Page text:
I watched a lot of "The Jetsons" when I was growing up, so I had pretty big expectations for the future, including its homes. George Jetson and his family lived in a bubble-shaped, high-rise apartment building set on tall, thin columns, with floor-to-ceiling glass windows and lots of metal beams.
Although the show took place in 2062 (set 100 years in the future from the year of its premiere), the style of architecture was very much a product of its time. Known as Googie, it was a flashy style that showcased our fascination with rockets and space travel.
You'll encounter a certain nostalgia for Googie and similar architectural styles, but they haven't become the standard for housing today (although we do still have 50 years to go). So when I see really unusual building designs and concepts that claim to be the future of architecture, I have to wonder exactly how likely it is that us "regular people" will be living in some of those types of buildings.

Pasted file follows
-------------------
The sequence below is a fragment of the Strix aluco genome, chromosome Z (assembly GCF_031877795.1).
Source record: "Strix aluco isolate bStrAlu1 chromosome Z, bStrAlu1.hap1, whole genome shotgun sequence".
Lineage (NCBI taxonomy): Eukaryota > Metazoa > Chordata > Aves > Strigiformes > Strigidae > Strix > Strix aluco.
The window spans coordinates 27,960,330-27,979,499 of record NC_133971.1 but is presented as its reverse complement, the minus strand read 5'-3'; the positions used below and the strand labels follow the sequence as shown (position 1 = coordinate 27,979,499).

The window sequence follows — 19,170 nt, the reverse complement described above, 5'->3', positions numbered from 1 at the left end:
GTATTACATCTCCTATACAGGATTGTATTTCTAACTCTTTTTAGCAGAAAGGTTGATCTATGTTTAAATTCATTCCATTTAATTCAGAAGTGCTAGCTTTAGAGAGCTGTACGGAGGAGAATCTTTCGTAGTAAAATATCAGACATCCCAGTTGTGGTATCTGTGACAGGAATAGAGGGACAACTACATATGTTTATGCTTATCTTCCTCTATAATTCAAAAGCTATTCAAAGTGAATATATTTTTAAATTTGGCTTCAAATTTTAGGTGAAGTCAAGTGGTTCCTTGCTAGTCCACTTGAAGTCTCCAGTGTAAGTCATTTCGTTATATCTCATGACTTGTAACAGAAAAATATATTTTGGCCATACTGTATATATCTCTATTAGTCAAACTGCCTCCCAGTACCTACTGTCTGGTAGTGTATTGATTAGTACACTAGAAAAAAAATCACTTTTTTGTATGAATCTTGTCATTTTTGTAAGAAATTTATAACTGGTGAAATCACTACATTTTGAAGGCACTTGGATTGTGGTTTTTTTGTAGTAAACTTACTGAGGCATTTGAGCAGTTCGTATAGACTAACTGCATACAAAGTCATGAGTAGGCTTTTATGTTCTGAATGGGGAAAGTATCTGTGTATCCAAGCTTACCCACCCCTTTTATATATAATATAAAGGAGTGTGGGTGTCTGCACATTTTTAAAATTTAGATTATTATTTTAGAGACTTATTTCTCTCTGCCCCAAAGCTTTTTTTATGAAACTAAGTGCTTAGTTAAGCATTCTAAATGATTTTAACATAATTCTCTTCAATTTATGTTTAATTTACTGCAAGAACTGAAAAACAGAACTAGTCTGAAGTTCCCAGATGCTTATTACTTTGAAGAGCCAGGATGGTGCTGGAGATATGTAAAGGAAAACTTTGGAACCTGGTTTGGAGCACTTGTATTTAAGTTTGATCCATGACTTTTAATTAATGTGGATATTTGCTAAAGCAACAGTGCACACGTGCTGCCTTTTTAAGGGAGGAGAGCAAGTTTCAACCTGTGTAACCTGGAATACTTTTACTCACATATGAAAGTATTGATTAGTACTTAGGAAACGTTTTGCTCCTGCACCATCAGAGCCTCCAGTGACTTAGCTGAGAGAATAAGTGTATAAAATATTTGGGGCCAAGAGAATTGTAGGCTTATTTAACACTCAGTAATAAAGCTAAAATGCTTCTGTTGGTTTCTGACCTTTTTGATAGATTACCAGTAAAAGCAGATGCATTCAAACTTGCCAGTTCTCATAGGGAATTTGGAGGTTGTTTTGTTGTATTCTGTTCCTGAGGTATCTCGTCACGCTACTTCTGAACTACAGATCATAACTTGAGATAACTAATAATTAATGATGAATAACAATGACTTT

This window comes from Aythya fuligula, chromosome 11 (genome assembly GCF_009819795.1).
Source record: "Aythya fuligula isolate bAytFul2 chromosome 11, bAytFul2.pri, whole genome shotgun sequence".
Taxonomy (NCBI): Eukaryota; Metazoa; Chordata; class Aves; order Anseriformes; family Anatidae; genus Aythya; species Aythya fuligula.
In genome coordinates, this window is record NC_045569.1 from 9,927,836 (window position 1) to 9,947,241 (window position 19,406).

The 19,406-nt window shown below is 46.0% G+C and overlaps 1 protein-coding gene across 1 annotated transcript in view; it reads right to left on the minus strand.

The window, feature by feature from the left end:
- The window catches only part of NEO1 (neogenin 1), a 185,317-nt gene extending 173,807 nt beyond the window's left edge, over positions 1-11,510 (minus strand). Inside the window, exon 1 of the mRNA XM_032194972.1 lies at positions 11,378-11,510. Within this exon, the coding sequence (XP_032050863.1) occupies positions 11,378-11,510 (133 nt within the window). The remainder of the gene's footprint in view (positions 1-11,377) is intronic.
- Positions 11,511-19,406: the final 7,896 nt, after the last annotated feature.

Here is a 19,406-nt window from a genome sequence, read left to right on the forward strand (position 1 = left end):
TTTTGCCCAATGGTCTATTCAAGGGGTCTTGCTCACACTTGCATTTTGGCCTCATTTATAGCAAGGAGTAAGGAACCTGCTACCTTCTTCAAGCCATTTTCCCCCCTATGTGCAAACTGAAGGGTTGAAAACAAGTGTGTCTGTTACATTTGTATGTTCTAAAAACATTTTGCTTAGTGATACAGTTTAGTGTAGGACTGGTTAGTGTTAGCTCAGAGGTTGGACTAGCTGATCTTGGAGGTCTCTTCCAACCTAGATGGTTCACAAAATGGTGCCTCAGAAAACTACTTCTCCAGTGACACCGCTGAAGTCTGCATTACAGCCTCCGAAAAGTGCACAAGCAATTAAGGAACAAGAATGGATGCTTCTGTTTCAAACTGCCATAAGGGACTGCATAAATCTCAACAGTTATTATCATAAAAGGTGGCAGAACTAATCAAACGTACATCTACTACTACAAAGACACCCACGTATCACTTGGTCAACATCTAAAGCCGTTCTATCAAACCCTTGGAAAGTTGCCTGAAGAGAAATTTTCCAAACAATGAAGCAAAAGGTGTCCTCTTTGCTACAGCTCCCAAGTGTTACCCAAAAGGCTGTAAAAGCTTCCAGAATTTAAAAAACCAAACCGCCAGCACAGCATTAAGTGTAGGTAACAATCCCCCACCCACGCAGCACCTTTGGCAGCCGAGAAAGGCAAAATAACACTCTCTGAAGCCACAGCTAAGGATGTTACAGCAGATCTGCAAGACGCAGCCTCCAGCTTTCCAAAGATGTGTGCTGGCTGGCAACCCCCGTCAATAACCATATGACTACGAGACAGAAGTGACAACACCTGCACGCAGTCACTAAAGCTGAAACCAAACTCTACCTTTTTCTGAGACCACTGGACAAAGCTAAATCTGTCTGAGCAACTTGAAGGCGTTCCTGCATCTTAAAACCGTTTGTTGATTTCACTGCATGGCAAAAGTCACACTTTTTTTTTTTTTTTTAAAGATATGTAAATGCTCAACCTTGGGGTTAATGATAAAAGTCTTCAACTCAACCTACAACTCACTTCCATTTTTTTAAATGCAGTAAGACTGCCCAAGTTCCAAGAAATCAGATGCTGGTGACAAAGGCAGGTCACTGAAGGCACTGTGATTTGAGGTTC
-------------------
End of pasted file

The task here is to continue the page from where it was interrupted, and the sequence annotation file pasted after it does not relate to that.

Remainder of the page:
The future of architecture seems to have two main prongs: sustainable design and the sleek, high-tech look. At first glance, these two directions may seem to be mutually exclusive. For some people, green living conjures up visions of existing close to the Earth -- houses built out of straw by their owners, with rain barrels to water organic gardens and turbines to harness wind power. Crunchy, hippie, granola-eating stuff, and very low-tech.
On the other hand, a high-tech home brings to mind geeks who are big into electronics -- more like "The Jetsons" in a lot of ways. The truth is that the future of architecture incorporates both types of elements -- the minimalist, modern, sleek aesthetic and the environmentally friendly, money-saving practicality. And while homes will probably always have the same basic features (a roof, windows, a kitchen, a bathroom, a room with a sofa and TV in it), the future of architecture has the power to change the way that we live -- for the better.